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The People's News

The People's News: Media, Politics, and the Demands of Capitalism

Joseph E. Uscinski
Copyright Date: 2014
Published by: NYU Press
Pages: 195
https://www.jstor.org/stable/j.ctt9qfkbt
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  • Book Info
    The People's News
    Book Description:

    In an ideal world, journalists act selflessly and in the public interest regardless of the financial consequences. However, in reality, news outlets no longer provide the most important and consequential stories to audiences; instead, news producers adjust news content in response to ratings, audience demographics, and opinion polls. While such criticisms of the news media are widely shared, few can agree on the causes of poor news quality.The People's Newsargues that the incentives in the American free market drive news outlets to report news that meets audience demands, rather than democratic ideals.In short, audiences' opinions drive the content that so often passes off as the news.The People's Newslooks at news not as a type of media but instead as a commodity bought and sold on the market, comparing unique measures of news content to survey data from a wide variety of sources. Joseph Uscinski's rigorous analysis shows news firms report certain issues over others - not because audiences need to know them, but rather, because of market demands. Uscinski also demonstrates that the influence of market demands also affects the business of news, prohibiting journalists from exercising independent judgment and determining the structure of entire news markets as well as firm branding.Ultimately, the results of this book indicate profit-motives often trump journalistic and democratic values.The findings also suggest that the media actively responds to audiences, thus giving the public control over their own information environment. Uniting the study of media effects and media content,The People's Newspresents a powerful challenge to our ideas of how free market media outlets meet our standards for impartiality and public service.Joseph Uscinskiis Assistant Professor of Political Science at the University of Miami.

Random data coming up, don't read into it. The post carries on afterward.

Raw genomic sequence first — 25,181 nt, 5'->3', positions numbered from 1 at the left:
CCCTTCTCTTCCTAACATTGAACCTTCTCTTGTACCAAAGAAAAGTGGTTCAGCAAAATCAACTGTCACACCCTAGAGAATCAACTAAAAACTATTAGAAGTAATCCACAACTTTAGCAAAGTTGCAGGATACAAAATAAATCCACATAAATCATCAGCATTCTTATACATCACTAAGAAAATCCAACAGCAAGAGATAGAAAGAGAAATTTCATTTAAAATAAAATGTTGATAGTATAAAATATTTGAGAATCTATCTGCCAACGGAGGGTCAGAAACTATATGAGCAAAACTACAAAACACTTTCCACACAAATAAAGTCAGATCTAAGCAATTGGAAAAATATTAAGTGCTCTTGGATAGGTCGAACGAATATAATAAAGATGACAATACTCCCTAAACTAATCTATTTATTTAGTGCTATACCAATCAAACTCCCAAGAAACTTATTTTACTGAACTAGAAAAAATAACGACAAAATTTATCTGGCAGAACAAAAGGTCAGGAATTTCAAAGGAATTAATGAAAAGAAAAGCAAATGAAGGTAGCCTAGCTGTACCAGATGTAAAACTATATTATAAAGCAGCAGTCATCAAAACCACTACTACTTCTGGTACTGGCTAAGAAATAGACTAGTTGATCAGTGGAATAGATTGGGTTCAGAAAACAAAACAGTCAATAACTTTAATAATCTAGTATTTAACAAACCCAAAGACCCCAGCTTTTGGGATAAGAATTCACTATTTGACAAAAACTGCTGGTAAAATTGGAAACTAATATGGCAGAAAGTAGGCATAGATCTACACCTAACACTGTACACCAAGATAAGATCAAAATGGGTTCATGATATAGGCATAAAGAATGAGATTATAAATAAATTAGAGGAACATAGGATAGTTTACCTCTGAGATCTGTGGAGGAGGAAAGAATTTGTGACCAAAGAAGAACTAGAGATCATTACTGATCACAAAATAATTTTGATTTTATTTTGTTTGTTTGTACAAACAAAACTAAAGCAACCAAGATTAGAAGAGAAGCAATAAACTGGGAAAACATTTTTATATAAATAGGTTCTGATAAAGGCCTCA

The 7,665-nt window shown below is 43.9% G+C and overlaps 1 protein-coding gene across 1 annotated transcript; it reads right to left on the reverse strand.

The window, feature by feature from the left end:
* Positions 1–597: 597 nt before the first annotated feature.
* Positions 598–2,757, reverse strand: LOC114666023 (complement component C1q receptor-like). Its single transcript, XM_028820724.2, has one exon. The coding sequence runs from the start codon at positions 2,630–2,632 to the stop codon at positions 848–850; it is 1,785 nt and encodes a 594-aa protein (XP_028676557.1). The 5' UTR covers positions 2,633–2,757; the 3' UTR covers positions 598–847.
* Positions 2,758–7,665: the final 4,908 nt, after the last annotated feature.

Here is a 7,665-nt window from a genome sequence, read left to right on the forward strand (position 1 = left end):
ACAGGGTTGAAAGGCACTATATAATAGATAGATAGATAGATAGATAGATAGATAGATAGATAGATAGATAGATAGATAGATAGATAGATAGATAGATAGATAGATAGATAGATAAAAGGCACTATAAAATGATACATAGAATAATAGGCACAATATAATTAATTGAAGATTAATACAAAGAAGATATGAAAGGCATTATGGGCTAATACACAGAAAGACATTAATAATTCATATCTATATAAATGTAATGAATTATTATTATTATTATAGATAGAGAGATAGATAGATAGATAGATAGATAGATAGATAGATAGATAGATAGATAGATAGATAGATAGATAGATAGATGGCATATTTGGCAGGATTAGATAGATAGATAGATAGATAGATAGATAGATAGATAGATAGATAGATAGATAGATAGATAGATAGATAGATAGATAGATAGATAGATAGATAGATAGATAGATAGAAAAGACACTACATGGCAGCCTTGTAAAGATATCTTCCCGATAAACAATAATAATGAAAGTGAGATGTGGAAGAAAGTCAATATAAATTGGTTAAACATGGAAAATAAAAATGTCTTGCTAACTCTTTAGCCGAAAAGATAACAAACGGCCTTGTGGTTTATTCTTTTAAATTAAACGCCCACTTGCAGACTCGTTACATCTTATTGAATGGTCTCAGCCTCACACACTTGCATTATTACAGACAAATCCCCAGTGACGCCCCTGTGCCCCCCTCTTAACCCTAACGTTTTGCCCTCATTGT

eISBN: 978-0-8147-6286-8
    Subjects: Political Science

Table of Contents

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  1. Front Matter
    (pp. i-iv)
  2. Table of Contents
    (pp. v-vi)
  3. ACKNOWLEDGMENTS
    (pp. vii-viii)
  4. 1 Introduction: Whose News?
    (pp. 1-42)

    After leaving the daily grind of the ABC News Division, veteran anchor Ted Koppel tried his hand as a columnist for theNew York Times. Prior to his retirement in late 2005, Koppel had spent decades in the news business; he covered numerous heads of state, natural disasters, major wars, and momentous elections. Rather than focus on the substance of any of these major stories in his first column, Koppel chose instead to discuss a problem he felt could negatively affect election outcomes, public policy, and democratic procedures. In short, Koppel discussed a problem he felt could damage the very...